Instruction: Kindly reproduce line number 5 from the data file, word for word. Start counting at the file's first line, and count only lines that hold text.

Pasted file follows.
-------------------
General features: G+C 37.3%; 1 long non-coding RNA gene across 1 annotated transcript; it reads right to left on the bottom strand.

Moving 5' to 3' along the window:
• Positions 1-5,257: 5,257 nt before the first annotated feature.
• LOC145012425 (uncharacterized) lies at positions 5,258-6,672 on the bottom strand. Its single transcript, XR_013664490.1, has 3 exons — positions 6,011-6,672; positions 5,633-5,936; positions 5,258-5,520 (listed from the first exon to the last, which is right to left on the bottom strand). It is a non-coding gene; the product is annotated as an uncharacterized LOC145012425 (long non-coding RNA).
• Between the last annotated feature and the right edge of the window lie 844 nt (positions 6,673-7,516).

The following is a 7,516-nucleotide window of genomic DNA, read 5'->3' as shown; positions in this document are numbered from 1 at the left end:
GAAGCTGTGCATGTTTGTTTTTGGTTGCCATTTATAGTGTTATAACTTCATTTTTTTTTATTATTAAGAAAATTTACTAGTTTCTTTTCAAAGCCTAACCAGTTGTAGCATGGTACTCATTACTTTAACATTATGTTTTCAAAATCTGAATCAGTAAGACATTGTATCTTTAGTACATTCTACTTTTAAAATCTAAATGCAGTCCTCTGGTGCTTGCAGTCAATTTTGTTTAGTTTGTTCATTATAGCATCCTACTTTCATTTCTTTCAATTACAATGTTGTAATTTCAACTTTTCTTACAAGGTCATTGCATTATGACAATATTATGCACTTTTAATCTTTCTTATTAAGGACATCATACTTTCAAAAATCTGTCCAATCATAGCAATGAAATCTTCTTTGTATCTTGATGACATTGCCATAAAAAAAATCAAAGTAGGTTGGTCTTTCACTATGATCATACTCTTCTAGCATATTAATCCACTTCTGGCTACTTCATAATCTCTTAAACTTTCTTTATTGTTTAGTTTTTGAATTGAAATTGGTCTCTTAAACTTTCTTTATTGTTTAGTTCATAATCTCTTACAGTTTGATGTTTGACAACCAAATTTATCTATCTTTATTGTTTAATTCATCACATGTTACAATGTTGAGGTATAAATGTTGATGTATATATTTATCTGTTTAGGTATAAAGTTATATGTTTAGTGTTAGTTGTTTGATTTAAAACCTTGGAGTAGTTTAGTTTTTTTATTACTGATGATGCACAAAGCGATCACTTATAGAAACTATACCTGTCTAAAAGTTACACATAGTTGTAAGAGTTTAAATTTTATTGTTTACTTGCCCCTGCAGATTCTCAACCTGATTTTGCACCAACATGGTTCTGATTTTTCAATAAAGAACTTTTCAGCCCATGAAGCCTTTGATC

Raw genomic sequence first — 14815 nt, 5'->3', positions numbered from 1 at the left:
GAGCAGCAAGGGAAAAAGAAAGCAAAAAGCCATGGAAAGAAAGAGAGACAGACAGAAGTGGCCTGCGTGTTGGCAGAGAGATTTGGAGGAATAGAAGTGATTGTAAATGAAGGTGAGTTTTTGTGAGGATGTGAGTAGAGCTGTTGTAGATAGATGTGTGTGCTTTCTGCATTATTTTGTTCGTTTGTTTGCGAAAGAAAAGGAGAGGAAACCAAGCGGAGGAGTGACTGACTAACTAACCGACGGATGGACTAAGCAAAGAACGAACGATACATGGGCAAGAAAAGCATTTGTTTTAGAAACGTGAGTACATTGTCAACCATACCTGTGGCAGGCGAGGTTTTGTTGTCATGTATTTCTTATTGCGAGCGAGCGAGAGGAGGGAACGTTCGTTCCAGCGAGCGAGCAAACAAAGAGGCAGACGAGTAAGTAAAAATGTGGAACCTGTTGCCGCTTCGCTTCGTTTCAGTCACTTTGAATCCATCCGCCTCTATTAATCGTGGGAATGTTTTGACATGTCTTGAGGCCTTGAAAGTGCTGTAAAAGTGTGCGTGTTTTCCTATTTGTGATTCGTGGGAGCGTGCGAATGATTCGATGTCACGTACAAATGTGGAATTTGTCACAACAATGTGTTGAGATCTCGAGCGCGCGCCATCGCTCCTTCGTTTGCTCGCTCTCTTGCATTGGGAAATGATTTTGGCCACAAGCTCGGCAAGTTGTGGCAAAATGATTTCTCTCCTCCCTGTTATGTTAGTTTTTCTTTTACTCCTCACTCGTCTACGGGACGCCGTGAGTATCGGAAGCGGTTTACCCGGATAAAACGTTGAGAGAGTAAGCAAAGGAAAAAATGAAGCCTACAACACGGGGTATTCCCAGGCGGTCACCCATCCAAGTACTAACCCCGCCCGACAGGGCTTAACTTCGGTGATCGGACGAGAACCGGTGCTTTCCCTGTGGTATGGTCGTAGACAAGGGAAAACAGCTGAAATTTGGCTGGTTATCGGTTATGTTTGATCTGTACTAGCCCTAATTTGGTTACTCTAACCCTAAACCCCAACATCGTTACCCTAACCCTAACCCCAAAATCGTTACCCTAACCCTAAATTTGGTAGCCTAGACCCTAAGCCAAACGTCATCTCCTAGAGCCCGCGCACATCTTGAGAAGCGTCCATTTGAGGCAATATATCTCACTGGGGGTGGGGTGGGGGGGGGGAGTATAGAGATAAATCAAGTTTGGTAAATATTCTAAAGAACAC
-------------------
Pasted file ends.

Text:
• Between the last annotated feature and the right edge of the window lie 844 nt (positions 6,673-7,516).